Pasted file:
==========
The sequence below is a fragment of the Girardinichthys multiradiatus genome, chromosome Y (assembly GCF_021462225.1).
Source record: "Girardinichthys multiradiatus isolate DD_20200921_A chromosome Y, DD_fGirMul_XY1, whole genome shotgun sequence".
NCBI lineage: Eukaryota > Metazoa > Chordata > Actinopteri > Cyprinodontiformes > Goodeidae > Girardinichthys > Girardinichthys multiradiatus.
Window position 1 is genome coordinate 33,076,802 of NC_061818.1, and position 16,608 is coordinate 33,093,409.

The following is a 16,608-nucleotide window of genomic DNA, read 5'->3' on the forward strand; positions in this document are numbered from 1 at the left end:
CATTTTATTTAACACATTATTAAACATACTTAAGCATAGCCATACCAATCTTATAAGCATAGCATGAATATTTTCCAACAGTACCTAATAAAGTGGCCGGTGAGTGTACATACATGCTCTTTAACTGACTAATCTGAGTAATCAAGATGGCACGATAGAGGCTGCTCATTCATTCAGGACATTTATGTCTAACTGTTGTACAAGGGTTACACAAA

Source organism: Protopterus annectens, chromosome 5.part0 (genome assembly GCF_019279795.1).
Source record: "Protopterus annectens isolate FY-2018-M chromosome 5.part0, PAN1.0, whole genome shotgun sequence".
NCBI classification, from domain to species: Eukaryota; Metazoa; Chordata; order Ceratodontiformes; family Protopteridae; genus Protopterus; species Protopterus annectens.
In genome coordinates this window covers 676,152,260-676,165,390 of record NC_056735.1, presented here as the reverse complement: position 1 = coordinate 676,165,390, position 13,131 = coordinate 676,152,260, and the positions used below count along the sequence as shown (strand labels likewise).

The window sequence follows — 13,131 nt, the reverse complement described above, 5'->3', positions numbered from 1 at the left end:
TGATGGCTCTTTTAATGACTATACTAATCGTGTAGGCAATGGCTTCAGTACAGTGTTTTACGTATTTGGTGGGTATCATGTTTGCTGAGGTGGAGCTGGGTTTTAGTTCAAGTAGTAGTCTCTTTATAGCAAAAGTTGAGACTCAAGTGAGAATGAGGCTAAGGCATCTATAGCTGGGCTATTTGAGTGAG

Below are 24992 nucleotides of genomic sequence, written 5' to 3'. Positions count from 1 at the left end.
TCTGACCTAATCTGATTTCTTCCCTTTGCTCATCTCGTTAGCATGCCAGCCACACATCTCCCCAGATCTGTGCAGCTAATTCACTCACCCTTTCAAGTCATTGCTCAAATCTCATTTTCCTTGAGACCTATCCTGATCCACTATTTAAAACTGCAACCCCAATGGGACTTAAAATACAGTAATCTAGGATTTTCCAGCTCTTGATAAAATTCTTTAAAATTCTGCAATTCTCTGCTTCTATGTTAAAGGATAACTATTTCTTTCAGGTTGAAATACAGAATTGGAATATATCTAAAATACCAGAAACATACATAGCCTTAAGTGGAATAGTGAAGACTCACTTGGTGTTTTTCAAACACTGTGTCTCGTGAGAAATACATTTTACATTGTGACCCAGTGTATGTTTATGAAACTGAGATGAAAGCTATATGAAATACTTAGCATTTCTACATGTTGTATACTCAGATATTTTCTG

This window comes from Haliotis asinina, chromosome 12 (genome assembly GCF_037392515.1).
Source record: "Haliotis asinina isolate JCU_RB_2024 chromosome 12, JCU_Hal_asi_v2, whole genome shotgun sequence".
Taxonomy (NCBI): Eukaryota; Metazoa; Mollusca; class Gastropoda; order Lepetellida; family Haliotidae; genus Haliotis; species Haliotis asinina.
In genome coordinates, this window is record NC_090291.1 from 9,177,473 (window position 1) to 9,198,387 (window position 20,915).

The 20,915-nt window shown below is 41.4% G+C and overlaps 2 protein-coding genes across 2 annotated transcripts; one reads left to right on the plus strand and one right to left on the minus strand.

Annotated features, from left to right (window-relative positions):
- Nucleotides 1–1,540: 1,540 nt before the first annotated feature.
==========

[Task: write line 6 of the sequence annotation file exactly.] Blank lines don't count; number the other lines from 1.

CATTTTATTTAACACATTATTAAACATACTTAAGCATAGCCATACCAATCTTATAAGCATAGCATGAATATTTTCCAACAGTACCTAATAAAGTGGCCGGTGAGTGTACATACATGCTCTTTAACTGACTAATCTGAGTAATCAAGATGGCACGATAGAGGCTGCTCATTCATTCAGGACATTTATGTCTAACTGTTGTACAAGGGTTACACAAA